Limits of rational functions
Evaluating the limit of a rational function at a point
The limit of a rational function that is defined at the given point
The limit of a rational function that is not defined at the given point
Evaluating the limit of a rational function at a point
A rational function is continuous at every x except for the zeros of the denominator.
Therefore, all real numbers x except for the zeros of the denominator, is the domain of a rational function.
The zeros of the numerator that are in the domain are the x-intercepts or roots of a rational function.
If  x = a is a zero of the numerator and not a zero of the denominator, then  f (a) = 0 or a is the root of the rational function. While if both the numerator and denominator are zero, we get the indeterminate form 0/0.
Factoring the numerator and denominator into irreducible factors allows us to find all of the zeros of the numerator and denominator.
a)  The limit of a rational function that is defined at the given point
 Given a rational function where p (x) and q (x) are polynomials, to find
we first evaluate  p (a) and q (a) by substituting  x = a  into both polynomials then
 if q (a) ¹ 0 then f (x) is continuous at a and the limit is
 Example:  Evaluate the limit
 Solution:  We first factor the numerator and denominator Since q(1/2)  is not 0 then x = 0 and x = 1 are vertical asymptotes, and  y = 1 is the horizontal asymptote, as is shown in the right figure.
b)  The limit of a rational function that is not defined at the given point
At every point that is a zero of the denominator a rational function has either a vertical asymptote or a hole in the graph cased by the indeterminate form 0/0.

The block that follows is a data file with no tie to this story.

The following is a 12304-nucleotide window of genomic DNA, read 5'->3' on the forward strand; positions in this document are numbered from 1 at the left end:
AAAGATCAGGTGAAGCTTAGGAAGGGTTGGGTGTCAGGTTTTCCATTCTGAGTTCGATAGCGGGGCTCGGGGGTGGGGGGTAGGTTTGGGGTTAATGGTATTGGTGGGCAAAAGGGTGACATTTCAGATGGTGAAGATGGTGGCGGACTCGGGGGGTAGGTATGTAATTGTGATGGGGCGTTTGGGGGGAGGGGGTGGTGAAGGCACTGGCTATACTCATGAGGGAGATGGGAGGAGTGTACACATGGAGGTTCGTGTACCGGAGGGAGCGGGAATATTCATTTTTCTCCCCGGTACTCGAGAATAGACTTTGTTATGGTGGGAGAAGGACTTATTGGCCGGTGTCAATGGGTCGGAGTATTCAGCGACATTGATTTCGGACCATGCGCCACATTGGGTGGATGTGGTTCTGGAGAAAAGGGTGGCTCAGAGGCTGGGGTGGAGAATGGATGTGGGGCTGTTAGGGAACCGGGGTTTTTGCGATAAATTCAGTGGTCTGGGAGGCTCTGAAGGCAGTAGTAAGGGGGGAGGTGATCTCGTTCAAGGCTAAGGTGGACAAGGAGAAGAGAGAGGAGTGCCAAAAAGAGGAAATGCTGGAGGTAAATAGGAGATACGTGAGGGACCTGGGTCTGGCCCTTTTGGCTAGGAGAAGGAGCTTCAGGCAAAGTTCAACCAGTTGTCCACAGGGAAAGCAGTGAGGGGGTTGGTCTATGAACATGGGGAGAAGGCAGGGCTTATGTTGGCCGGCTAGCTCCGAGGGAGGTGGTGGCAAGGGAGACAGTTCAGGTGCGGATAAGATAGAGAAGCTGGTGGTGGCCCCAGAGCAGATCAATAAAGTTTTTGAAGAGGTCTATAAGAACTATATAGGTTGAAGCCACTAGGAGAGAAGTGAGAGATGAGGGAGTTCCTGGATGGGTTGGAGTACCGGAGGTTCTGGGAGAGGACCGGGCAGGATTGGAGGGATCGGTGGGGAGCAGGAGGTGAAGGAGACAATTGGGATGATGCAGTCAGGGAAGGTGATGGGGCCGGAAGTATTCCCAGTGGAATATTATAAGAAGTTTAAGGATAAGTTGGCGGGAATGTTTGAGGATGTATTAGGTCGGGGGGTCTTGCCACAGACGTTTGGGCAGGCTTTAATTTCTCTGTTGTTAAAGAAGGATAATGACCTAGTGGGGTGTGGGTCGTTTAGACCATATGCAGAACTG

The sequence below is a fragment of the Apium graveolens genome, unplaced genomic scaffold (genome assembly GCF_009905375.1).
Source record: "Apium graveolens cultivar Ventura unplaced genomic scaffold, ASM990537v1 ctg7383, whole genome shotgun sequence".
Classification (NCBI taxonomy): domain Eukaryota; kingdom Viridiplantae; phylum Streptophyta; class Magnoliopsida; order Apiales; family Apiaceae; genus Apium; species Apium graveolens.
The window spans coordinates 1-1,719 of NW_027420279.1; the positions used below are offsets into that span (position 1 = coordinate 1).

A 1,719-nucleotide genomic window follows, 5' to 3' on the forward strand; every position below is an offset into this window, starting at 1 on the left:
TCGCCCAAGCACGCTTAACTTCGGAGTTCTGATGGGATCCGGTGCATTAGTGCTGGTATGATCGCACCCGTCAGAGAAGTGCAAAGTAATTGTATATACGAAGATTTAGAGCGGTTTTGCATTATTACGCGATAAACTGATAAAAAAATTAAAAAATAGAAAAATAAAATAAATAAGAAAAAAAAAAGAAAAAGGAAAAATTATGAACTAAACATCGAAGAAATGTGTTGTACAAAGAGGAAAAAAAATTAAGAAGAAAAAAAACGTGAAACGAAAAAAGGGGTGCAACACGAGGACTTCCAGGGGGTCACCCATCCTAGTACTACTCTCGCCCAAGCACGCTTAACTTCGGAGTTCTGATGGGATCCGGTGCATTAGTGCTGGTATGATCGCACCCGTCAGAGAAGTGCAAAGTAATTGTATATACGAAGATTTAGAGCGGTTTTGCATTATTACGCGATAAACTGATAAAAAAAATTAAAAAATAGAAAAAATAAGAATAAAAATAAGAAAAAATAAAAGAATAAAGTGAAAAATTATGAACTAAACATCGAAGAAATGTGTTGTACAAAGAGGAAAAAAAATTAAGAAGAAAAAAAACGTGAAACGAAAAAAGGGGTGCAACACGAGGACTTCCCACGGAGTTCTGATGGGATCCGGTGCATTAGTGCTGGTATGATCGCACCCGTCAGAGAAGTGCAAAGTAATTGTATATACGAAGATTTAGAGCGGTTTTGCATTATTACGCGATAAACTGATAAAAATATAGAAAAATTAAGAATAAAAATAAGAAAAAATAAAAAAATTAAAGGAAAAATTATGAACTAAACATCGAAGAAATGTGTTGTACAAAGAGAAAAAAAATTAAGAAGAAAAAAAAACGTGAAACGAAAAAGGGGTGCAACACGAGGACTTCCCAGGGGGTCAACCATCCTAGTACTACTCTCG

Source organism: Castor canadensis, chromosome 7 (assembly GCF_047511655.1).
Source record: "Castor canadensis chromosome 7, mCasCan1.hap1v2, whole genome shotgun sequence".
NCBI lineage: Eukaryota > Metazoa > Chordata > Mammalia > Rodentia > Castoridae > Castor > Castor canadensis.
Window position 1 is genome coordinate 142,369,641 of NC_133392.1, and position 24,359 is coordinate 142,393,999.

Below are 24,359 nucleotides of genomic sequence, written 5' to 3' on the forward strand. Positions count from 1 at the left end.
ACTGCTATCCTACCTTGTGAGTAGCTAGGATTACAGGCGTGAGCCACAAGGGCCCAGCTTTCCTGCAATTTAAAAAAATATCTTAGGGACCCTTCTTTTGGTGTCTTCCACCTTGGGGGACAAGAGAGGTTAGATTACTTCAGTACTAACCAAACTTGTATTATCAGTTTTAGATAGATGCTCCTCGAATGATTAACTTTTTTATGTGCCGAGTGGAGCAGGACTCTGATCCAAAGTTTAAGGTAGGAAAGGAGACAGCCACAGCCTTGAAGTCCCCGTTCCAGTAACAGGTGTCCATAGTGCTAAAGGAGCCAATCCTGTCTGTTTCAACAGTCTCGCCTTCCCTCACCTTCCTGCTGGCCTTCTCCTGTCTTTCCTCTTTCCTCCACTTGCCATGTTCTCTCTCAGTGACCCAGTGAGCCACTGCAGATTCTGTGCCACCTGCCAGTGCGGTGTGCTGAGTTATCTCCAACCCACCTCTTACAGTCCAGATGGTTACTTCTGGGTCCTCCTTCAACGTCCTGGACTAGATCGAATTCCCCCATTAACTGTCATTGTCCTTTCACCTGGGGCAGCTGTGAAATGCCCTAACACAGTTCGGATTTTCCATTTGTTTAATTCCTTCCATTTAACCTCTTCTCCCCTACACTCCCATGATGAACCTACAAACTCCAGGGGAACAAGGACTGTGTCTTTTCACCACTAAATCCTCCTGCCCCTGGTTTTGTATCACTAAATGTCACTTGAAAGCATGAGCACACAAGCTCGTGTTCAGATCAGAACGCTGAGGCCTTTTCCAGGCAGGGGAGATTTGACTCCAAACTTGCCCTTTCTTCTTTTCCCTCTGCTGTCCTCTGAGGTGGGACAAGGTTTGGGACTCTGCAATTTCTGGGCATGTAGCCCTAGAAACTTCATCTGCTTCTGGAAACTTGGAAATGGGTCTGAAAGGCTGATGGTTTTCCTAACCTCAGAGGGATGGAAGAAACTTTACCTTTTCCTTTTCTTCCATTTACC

The vertical asymptote is called the infinite discontinuity while the hole in the graph is called removable discontinuity since the indeterminate form can be avoided by canceling common factors in the numerator and the denominator.
Thus, a point of discontinuity or hole in the graph exists when a zero of the numerator is matched by a zero of the denominator and the factor occurs to the same degree in the numerator and the denominator.
 Given a rational function then,
 - if  q(a) = 0 and  p(a) is not 0 then one-sided limits are infinite limits.
That means, the rational function has the vertical asymptote at x = a.
- if  q (a) = 0 and  p (a) = 0 the polynomials  p (x) and q (x) have a common factor (x - a).
The rational function has the removable discontinuity or the hole in the graph at the point  x = a.
When both the numerator and denominator of a rational function vanish at the given point a, we factor and cancel common factors and then find the limit of the equivalent function.
 Example:  Evaluate the limit
 Solution:  To avoid the indeterminate form 0/0, the expression takes as x ® 1, we factor and cancel common factors The rational function has the hole in the graph at x = 1, the vertical asymptote  x = -1 and the horizontal asymptote  y = 2 since as is shown in the right figure.

Calculus contents B